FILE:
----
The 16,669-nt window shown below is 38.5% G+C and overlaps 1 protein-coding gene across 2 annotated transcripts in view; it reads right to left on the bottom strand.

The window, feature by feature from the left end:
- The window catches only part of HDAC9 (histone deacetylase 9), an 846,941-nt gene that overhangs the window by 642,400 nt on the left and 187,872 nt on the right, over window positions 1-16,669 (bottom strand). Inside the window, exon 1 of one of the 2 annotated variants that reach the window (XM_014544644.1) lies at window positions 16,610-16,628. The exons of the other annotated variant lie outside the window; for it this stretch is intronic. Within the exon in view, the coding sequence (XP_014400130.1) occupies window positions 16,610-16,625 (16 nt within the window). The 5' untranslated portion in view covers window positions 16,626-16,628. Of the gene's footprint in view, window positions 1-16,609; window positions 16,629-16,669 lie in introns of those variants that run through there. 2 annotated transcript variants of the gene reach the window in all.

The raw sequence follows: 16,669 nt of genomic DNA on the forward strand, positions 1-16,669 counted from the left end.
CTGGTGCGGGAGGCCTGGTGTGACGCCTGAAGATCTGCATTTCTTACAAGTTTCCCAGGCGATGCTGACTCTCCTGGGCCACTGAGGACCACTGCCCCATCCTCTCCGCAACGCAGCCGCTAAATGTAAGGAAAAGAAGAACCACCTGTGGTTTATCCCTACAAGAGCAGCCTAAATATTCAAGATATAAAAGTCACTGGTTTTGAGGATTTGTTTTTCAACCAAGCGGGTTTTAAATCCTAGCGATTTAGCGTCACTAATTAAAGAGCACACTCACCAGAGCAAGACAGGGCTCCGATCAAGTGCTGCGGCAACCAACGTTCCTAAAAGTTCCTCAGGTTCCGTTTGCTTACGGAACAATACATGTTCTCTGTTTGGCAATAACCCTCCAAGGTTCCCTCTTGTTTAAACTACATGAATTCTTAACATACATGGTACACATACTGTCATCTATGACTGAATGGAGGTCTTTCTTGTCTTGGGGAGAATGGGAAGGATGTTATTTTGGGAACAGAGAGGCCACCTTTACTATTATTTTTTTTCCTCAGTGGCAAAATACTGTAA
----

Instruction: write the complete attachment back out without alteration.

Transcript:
The 16,669-nt window shown below is 38.5% G+C and overlaps 1 protein-coding gene across 2 annotated transcripts in view; it reads right to left on the bottom strand.

The window, feature by feature from the left end:
- The window catches only part of HDAC9 (histone deacetylase 9), an 846,941-nt gene that overhangs the window by 642,400 nt on the left and 187,872 nt on the right, over window positions 1-16,669 (bottom strand). Inside the window, exon 1 of one of the 2 annotated variants that reach the window (XM_014544644.1) lies at window positions 16,610-16,628. The exons of the other annotated variant lie outside the window; for it this stretch is intronic. Within the exon in view, the coding sequence (XP_014400130.1) occupies window positions 16,610-16,625 (16 nt within the window). The 5' untranslated portion in view covers window positions 16,626-16,628. Of the gene's footprint in view, window positions 1-16,609; window positions 16,629-16,669 lie in introns of those variants that run through there. 2 annotated transcript variants of the gene reach the window in all.

The raw sequence follows: 16,669 nt of genomic DNA on the forward strand, positions 1-16,669 counted from the left end.
CTGGTGCGGGAGGCCTGGTGTGACGCCTGAAGATCTGCATTTCTTACAAGTTTCCCAGGCGATGCTGACTCTCCTGGGCCACTGAGGACCACTGCCCCATCCTCTCCGCAACGCAGCCGCTAAATGTAAGGAAAAGAAGAACCACCTGTGGTTTATCCCTACAAGAGCAGCCTAAATATTCAAGATATAAAAGTCACTGGTTTTGAGGATTTGTTTTTCAACCAAGCGGGTTTTAAATCCTAGCGATTTAGCGTCACTAATTAAAGAGCACACTCACCAGAGCAAGACAGGGCTCCGATCAAGTGCTGCGGCAACCAACGTTCCTAAAAGTTCCTCAGGTTCCGTTTGCTTACGGAACAATACATGTTCTCTGTTTGGCAATAACCCTCCAAGGTTCCCTCTTGTTTAAACTACATGAATTCTTAACATACATGGTACACATACTGTCATCTATGACTGAATGGAGGTCTTTCTTGTCTTGGGGAGAATGGGAAGGATGTTATTTTGGGAACAGAGAGGCCACCTTTACTATTATTTTTTTTCCTCAGTGGCAAAATACTGTAA